• Nah, they'll just make phones even thinner, because everyone wants their phone to also serve as an edged weapon, right?
  • Not if they keep using the QHD AMOLED screens it won't. That is the single biggest battery suck on these devices right now.
  • Until 4K AMOLED screens start making the rounds.
  • Hopefully there will be some Bluetooth 5 compatible smartwatches available soon after the 835. Any word on a new Snapdragon Wear chip there supports Bluetooth 5?
  • That would be interesting, but I feel that it may be a while before we get that unless it's from Samsung with their custom processors. The AW watches just got a new processor to use and I don't think it supports BT 5.
  • im coming from a 810 6p and if Fi goes away I might try out the new windows phone or stick with android with what ever onplus does or maybe wait for the next pixel
  • Did you just say WP, really, LMAO.
  • Relax....Fi isn't going away, please don't utter those terrible words.
  • New Windows Phone? Why is that even under consideration lol? Stick with the Pixel line or even iPhone if you want to jump ship. Windows Phone Land has become a tragic place.
  • Which new Windows Phone is that? The fabled Surface Phone that will only be available on the shores of Loch Ness in the month of June every fifty years?
  • WP? Nice joke, Android is the best and your 6P kills any crappy WP or W10 mobile phone for that matter why? Because it runs Android amongst a whole lot of other reasons.
  • Give him a chance. I know WP is a dying platform, but I've always been curious.
  • This new Snapdragon chip will give Windows Phone what it needs: virtualization of Win32 apps. This will make Windows Continuum's dream come true. A phone that turns into a PC running real Windows apps, not only store apps.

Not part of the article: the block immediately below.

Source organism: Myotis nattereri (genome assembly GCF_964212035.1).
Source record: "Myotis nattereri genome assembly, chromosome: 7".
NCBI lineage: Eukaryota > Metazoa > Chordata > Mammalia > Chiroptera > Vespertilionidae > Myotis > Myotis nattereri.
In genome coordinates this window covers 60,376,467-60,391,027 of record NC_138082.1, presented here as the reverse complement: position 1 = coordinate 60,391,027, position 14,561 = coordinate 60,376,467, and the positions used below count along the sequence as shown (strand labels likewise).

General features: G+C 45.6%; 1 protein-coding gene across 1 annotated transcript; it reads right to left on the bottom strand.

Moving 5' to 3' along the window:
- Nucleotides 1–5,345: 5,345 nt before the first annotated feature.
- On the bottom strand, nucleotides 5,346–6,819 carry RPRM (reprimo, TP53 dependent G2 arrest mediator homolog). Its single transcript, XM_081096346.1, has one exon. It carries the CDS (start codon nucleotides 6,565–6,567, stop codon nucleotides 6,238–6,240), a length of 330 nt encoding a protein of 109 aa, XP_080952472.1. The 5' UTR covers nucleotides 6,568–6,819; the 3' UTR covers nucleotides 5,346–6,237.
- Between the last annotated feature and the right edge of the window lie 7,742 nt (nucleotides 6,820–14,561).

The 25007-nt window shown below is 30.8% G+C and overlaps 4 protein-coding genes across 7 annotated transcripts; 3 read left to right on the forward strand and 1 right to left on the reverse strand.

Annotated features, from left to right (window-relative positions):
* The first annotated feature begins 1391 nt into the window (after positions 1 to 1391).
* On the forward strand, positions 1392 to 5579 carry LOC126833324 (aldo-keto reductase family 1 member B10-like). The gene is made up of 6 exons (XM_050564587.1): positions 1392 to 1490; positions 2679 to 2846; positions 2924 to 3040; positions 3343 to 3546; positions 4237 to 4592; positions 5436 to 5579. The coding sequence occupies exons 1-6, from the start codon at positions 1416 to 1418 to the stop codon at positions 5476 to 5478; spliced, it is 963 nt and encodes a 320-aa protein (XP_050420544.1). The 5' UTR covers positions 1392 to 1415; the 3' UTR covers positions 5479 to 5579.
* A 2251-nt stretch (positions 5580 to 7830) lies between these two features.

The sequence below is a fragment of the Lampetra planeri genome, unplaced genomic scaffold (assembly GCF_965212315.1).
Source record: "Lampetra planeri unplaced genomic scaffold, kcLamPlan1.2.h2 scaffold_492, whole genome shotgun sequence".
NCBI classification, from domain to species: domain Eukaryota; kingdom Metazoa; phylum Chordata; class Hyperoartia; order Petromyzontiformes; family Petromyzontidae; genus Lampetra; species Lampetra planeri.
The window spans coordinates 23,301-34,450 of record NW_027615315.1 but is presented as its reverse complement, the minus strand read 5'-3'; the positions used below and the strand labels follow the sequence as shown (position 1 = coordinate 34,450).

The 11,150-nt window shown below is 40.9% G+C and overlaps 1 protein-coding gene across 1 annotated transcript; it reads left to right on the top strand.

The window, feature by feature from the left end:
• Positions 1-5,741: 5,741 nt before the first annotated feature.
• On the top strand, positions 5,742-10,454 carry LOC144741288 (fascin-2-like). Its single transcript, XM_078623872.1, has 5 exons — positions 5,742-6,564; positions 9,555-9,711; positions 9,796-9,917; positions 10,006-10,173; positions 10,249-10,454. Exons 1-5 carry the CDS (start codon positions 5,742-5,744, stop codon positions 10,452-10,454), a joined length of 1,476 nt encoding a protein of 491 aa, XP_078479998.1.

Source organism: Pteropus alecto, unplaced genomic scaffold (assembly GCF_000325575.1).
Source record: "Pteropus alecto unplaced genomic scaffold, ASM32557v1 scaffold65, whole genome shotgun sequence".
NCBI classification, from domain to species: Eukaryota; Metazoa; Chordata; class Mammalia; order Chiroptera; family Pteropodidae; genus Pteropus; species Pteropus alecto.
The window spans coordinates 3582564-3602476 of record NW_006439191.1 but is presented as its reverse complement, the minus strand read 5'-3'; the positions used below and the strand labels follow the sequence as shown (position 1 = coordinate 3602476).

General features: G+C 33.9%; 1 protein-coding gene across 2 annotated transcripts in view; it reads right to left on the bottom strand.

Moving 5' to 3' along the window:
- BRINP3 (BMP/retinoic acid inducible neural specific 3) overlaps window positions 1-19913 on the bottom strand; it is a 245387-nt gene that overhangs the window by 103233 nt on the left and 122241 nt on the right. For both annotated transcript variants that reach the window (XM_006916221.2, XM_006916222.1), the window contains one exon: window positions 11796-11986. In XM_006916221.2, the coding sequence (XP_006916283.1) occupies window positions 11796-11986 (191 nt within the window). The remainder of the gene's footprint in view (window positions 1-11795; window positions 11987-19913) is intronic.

I love Continuum on my Lumia 950xl, but it's limited with choices of apps in store and even more limited in apps that support Continuum, but with Win32 apps virtualization, the limitation will go away.
    Windows Phone really is the best phone OS around, just limited by lack of apps and used as a phone, apps are not a big concern for me as long as I've got the main ones which I do...
  • WP is still garbage against Android and it's capabilities and customisation which makes WP totally garbage. No platform stands a chance against Android, especially WP.
  • I agree that WP has its share of problems, but at the same time it has a lot going for it from just the "it works and is simple" category. My wife had been using a WP up until dropping it in a hot tub. I gave her my old Android and she hates it in every way besides the fact that it has a couple of apps she previously didn't have. She finds the way of doing just day to day tasks very convoluted and that the swipe keyboard is significantly less accurate (which I agree with her on that). She doesn't care about customizing or boat loads of apps. Android is great, but it is far from perfect and some people just don't like it. I hope that WP makes some gains in the future. The world needs more than just iOS and Android.
  • Looks like a nice step-up on paper. Though I think the real-world benefit is likely to be lesser of a difference than what the spec difference would suggest.
  • Eventually we reach a point where it's difficult to SEE the differences in power from day to day use, I imagine the impact in battery Will ve More noticeable than the speed increase. What really interested me is that "download 1000Mbit" and gigabit LTE...Is this practically 5G?
  • That is 5g tech. And just like Bluetooth 5 no one supports it yet.
  • Tmobile is going 5g.
  • Of course they are, LMAO.
  • You're right. I'll guarantee it actually
  • Pretty impressive. I think I will plan my next phone around this chip.
  • On paper the 835 looks better than the 821 but it's marginal to be honest, ain't gonna stop me getting a 3T as I'm really impressed by the 3T with the 821, it has blistering performance, 6GB RAM and all for the low price of £399 or £439 for the 64GB or 128GB models respectively and it smokes every Android flagship on the market.
  • This is what's interesting. Depending on who you talk to... Speed supposedly is gained by an efficient instruction set - hardware - software compatibility. So... How does the 3T smoke the Pixel at all? How did the designers of the 3T work around the instruction set optimization in certain instances? Someone's pail of water - isn't holding up too well. Just saying... Seems to me that there is a multitude of ways to optimize the efficiency of the device.
  • I think he's prone to hyperbole since he's excited about it. However, the 821 in the Pixel *is* 'underclocked' compared to the normal 821's like in the 3T.